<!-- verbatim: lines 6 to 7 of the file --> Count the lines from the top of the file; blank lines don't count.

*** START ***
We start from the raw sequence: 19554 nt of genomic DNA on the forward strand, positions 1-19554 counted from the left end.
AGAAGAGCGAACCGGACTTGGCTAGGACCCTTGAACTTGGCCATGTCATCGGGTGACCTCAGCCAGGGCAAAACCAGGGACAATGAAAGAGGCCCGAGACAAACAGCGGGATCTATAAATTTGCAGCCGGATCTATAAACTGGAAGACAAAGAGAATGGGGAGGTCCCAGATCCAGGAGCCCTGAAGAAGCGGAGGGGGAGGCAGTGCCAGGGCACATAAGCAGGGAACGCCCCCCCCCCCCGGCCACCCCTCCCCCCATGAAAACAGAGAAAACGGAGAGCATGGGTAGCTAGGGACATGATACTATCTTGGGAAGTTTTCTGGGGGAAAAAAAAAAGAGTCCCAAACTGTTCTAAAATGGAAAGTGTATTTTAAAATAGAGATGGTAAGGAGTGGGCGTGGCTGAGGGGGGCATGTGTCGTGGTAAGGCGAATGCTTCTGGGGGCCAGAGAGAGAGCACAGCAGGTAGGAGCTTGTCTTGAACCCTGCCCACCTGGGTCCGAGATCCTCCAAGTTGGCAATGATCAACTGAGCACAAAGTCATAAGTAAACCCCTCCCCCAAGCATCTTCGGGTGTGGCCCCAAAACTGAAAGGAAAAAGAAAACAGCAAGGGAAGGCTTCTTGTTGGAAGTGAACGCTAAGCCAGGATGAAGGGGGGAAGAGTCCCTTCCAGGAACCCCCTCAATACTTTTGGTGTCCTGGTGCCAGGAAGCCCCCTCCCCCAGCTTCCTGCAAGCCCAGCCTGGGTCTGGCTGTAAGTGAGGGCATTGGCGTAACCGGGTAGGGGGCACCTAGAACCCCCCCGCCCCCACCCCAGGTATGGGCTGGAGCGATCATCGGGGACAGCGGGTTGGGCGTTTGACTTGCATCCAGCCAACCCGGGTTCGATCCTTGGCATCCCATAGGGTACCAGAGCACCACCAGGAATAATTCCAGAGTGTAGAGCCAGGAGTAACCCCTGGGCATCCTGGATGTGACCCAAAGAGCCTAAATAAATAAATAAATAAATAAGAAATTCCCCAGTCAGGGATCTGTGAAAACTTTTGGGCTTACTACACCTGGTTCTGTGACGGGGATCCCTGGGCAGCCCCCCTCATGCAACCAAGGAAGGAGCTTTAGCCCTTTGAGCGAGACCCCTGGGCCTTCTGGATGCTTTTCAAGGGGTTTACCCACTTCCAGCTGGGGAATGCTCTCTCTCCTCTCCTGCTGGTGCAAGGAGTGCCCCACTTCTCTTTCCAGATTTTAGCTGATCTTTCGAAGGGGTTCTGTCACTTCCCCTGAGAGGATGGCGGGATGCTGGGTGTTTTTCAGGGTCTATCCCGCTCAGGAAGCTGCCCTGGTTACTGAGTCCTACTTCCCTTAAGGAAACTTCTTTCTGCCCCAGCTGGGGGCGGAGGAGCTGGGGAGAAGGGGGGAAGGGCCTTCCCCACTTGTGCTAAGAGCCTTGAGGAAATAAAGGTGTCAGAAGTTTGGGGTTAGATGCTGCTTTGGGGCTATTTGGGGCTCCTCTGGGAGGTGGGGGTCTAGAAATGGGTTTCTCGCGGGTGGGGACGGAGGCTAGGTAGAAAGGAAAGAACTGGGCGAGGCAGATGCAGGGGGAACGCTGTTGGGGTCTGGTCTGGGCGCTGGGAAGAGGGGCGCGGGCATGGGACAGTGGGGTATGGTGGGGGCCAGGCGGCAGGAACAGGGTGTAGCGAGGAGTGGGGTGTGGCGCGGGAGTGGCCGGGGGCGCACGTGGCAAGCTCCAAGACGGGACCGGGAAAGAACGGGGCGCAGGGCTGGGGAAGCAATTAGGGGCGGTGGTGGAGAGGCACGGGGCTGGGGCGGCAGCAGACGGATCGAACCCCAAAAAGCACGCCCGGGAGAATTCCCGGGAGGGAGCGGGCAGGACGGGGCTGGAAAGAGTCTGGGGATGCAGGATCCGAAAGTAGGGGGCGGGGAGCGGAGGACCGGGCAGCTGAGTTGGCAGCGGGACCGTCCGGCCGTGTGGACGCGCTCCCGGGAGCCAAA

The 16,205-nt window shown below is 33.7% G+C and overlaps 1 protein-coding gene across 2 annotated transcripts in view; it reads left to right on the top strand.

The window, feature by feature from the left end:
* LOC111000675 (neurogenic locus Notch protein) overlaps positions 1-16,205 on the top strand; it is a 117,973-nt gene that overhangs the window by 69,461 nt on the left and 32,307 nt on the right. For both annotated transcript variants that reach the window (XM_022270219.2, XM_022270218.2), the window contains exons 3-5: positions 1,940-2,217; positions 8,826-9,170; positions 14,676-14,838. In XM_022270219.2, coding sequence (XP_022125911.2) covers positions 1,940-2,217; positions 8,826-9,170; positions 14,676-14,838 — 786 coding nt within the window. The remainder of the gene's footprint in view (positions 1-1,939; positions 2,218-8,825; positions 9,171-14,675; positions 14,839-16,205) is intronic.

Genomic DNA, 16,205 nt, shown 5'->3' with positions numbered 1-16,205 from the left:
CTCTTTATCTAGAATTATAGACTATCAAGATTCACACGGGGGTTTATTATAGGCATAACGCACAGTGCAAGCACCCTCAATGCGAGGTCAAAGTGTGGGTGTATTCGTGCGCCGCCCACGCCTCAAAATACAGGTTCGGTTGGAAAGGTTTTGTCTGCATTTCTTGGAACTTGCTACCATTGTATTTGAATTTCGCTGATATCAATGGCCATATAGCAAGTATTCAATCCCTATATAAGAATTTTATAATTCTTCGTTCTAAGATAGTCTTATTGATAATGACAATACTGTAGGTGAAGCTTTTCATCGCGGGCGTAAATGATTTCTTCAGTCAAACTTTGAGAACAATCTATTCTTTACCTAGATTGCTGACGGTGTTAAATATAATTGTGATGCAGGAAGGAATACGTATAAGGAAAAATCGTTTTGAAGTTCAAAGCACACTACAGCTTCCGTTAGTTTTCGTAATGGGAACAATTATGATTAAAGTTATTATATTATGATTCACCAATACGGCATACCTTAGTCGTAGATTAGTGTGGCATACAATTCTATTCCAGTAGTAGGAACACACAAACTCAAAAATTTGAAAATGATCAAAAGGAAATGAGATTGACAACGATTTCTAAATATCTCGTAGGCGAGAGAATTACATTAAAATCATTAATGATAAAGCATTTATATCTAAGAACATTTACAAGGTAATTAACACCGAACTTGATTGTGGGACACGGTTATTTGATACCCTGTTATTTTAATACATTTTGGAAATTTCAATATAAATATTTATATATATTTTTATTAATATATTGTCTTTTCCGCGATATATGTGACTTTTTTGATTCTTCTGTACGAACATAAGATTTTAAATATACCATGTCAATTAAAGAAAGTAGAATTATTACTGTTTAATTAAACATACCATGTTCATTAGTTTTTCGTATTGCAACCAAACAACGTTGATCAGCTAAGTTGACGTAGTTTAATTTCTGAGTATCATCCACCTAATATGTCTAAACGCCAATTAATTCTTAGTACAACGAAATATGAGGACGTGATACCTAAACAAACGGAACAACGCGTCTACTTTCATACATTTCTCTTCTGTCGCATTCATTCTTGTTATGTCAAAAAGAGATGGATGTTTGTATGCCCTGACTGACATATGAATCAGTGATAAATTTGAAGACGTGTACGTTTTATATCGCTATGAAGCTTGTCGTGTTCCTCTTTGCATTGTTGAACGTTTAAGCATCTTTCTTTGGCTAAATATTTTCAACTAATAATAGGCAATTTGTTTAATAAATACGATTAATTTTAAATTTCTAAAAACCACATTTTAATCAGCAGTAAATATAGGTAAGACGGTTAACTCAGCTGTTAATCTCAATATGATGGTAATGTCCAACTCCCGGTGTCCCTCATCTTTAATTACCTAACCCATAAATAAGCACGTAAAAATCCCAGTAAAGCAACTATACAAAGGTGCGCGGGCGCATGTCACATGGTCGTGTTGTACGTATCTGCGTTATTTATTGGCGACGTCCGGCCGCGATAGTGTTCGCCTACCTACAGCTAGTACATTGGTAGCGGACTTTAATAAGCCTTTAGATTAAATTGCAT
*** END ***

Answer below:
Genomic DNA, 16,205 nt, shown 5'->3' with positions numbered 1-16,205 from the left:
CTCTTTATCTAGAATTATAGACTATCAAGATTCACACGGGGGTTTATTATAGGCATAACGCACAGTGCAAGCACCCTCAATGCGAGGTCAAAGTGTGGGTGTATTCGTGCGCCGCCCACGCCTCAAAATACAGGTTCGGTTGGAAAGGTTTTGTCTGCATTTCTTGGAACTTGCTACCATTGTATTTGAATTTCGCTGATATCAATGGCCATATAGCAAGTATTCAATCCCTATATAAGAATTTTATAATTCTTCGTTCTAAGATAGTCTTATTGATAATGACAATACTGTAGGTGAAGCTTTTCATCGCGGGCGTAAATGATTTCTTCAGTCAAACTTTGAGAACAATCTATTCTTTACCTAGATTGCTGACGGTGTTAAATATAATTGTGATGCAGGAAGGAATACGTATAAGGAAAAATCGTTTTGAAGTTCAAAGCACACTACAGCTTCCGTTAGTTTTCGTAATGGGAACAATTATGATTAAAGTTATTATATTATGATTCACCAATACGGCATACCTTAGTCGTAGATTAGTGTGGCATACAATTCTATTCCAGTAGTAGGAACACACAAACTCAAAAATTTGAAAATGATCAAAAGGAAATGAGATTGACAACGATTTCTAAATATCTCGTAGGCGAGAGAATTACATTAAAATCATTAATGATAAAGCATTTATATCTAAGAACATTTACAAGGTAATTAACACCGAACTTGATTGTGGGACACGGTTATTTGATACCCTGTTATTTTAATACATTTTGGAAATTTCAATATAAATATTTATATATATTTTTATTAATATATTGTCTTTTCCGCGATATATGTGACTTTTTTGATTCTTCTGTACGAACATAAGATTTTAAATATACCATGTCAATTAAAGAAAGTAGAATTATTACTGTTTAATTAAACATACCATGTTCATTAGTTTTTCGTATTGCAACCAAACAACGTTGATCAGCTAAGTTGACGTAGTTTAATTTCTGAGTATCATCCACCTAATATGTCTAAACGCCAATTAATTCTTAGTACAACGAAATATGAGGACGTGATACCTAAACAAACGGAACAACGCGTCTACTTTCATACATTTCTCTTCTGTCGCATTCATTCTTGTTATGTCAAAAAGAGATGGATGTTTGTATGCCCTGACTGACATATGAATCAGTGATAAATTTGAAGACGTGTACGTTTTATATCGCTATGAAGCTTGTCGTGTTCCTCTTTGCATTGTTGAACGTTTAAGCATCTTTCTTTGGCTAAATATTTTCAACTAATAATAGGCAATTTGTTTAATAAATACGATTAATTTTAAATTTCTAAAAACCACATTTTAATCAGCAGTAAATATAGGTAAGACGGTTAACTCAGCTGTTAATCTCAATATGATGGTAATGTCCAACTCCCGGTGTCCCTCATCTTTAATTACCTAACCCATAAATAAGCACGTAAAAATCCCAGTAAAGCAACTATACAAAGGTGCGCGGGCGCATGTCACATGGTCGTGTTGTACGTATCTGCGTTATTTATTGGCGACGTCCGGCCGCGATAGTGTTCGCCTACCTACAGCTAGTACATTGGTAGCGGACTTTAATAAGCCTTTAGATTAAATTGCAT